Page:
[0044] In summary, a contact detector (such as 144) monitors the instances of intermittent read/write head (such as 120) contacts to preventatively take data protection measures in a data storage device.

[0045] The contact detector comprises a receiver circuit (such as 154) including one or more piezoelectric sensors (such as 188) that are tuned to be receptive to a selected frequency of acoustic emissions. Preferably, the selected frequency is associated with an operating characteristic of the data storage device, such as the resonant frequency of the slider (such as 134) portion of the head to eliminate effects of spurious frequencies.

[0046] The sensors are connected to a supporting structure such as an actuator (such as 112). The sensors can be arranged on a unitary portion of the supporting structure (such as 180) to be substantially equally receptive to acoustic emissions from all of the heads, or can be arranged on individual supporting arms (such as 116) to be substantially more receptive to acoustic emissions from the head supported by the particular arm. Where two or more sensors are connected to the supporting structure, a differential amplitude signal can be monitored to determine which of the sensors is closer to the head making contact, thus pinpointing the problem.

[0047] The contact detector furthermore comprises a control circuit (such as 156) in the form of an application specific integrated circuit that is responsive to the receiver circuit for adaptively controlling the data reading and writing operations of the head and spindle motor to protect stored data.

[0048] It is to be understood that even though numerous characteristics and advantages of various embodiments of the present invention have been set forth in the foregoing description, together with details of the structure and function of various embodiments of the invention, this disclosure is illustrative only, and changes may be made in detail, especially in matters of structure and arrangement of parts within the principles of the present invention to the fall extent indicated by the broad general meaning of the terms in which the appended claims are expressed. For example, the selected frequency at which to tune the receiver circuit may vary while maintaining substantially the same functionality without departing from the scope and spirit of the present invention. In addition, although the preferred embodiment described herein is directed to a data storage device, it will be appreciated by those skilled in the art that the teachings of the present invention can be applied to other systems, like data storage test or certification systems, servo track writers, or optical data storage systems, without departing from the scope and spirit of the present invention.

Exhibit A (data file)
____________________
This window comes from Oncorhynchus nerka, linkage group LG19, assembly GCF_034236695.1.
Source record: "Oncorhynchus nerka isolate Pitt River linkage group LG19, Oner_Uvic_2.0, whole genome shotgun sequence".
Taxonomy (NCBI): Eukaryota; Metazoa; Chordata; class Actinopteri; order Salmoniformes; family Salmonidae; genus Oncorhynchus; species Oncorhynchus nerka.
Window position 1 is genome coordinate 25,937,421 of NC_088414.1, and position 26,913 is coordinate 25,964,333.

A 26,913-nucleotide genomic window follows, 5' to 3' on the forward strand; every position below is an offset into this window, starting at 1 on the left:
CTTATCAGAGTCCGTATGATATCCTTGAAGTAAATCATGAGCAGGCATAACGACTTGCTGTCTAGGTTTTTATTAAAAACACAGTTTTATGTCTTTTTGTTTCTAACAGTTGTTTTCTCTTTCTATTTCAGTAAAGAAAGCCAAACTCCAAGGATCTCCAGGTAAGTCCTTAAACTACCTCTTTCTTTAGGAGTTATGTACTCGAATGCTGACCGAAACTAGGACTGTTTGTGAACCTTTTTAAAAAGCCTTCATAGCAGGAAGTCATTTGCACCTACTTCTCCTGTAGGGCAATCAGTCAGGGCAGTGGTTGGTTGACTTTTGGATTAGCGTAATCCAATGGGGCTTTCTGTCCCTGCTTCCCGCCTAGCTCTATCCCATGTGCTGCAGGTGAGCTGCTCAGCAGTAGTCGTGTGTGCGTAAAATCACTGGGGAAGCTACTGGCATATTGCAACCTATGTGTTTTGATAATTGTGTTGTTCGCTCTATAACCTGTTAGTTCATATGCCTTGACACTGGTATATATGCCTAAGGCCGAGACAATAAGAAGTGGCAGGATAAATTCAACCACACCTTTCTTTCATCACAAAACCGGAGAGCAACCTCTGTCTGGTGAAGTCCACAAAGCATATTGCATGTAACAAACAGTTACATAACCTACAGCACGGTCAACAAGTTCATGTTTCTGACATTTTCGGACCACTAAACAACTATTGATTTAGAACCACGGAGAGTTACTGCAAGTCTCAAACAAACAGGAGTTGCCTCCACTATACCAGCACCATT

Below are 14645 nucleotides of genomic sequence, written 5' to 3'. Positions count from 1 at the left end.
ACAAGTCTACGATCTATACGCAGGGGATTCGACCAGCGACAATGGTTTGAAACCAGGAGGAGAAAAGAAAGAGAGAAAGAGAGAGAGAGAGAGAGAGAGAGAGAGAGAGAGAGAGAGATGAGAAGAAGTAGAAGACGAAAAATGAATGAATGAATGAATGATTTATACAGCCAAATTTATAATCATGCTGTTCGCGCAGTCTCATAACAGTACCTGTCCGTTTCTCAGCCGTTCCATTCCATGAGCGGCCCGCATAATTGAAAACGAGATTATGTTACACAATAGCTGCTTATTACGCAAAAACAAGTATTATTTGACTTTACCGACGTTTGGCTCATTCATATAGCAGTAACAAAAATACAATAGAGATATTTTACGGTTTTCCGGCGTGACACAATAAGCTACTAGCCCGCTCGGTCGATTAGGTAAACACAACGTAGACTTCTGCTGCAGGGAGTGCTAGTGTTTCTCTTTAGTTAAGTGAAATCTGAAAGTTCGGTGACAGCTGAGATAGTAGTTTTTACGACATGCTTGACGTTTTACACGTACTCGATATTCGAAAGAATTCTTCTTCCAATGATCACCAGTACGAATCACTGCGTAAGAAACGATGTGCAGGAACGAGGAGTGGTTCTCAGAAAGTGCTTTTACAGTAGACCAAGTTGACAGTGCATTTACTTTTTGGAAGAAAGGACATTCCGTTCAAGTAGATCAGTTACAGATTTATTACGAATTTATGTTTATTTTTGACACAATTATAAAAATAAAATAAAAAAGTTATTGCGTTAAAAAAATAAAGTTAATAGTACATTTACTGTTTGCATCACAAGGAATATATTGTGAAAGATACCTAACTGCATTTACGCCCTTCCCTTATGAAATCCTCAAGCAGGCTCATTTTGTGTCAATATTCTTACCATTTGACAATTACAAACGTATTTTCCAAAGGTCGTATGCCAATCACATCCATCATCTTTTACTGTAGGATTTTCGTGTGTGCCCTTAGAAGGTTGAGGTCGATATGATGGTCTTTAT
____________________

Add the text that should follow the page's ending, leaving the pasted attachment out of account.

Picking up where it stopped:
Referenced by
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Classifications
U.S. Classification360/25, 360/60, 360/75, G9B/27.052, G9B/5.23
International ClassificationG11B7/12, G11B33/10, G11B5/012, G11B5/60, G11B27/36
Cooperative ClassificationG11B5/012, G11B33/10, G11B2220/20, G11B7/122, G11B27/36, G11B5/6005
European ClassificationG11B7/122, G11B27/36, G11B5/60D
Legal Events
DateCodeEventDescription
Dec 21, 2005ASAssignment
Owner name: SEAGATE TECHNOLOGY LLC, CALIFORNIA
Free format text: RELEASE OF SECURITY INTERESTS IN PATENT RIGHTS;ASSIGNOR:JPMORGAN CHASE BANK, N.A., AS ADMINISTRATIVE AGENT (FORMERLY KNOWN AS THE CHASE MANHATTAN BANK AND JPMORGAN CHASE BANK);REEL/FRAME:016926/0342
Effective date: 20051130
Owner name: SEAGATE TECHNOLOGY LLC,CALIFORNIA
Free format text: RELEASE OF SECURITY INTERESTS IN PATENT RIGHTS;ASSIGNOR:JPMORGAN CHASE BANK, N.A., AS ADMINISTRATIVE AGENT (FORMERLY KNOWN AS THE CHASE MANHATTAN BANK AND JPMORGAN CHASE BANK);US-ASSIGNMENT DATABASE UPDATED:20100406;REEL/FRAME:16926/342
Free format text: RELEASE OF SECURITY INTERESTS IN PATENT RIGHTS;ASSIGNOR:JPMORGAN CHASE BANK, N.A., AS ADMINISTRATIVE AGENT (FORMERLY KNOWN AS THE CHASE MANHATTAN BANK AND JPMORGAN CHASE BANK);REEL/FRAME:16926/342
Aug 5, 2002ASAssignment
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Owner name: JPMORGAN CHASE BANK, AS COLLATERAL AGENT,NEW YORK
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Oct 3, 2001ASAssignment
Owner name: SEAGATE TECHNOLOGY LLC, CALIFORNIA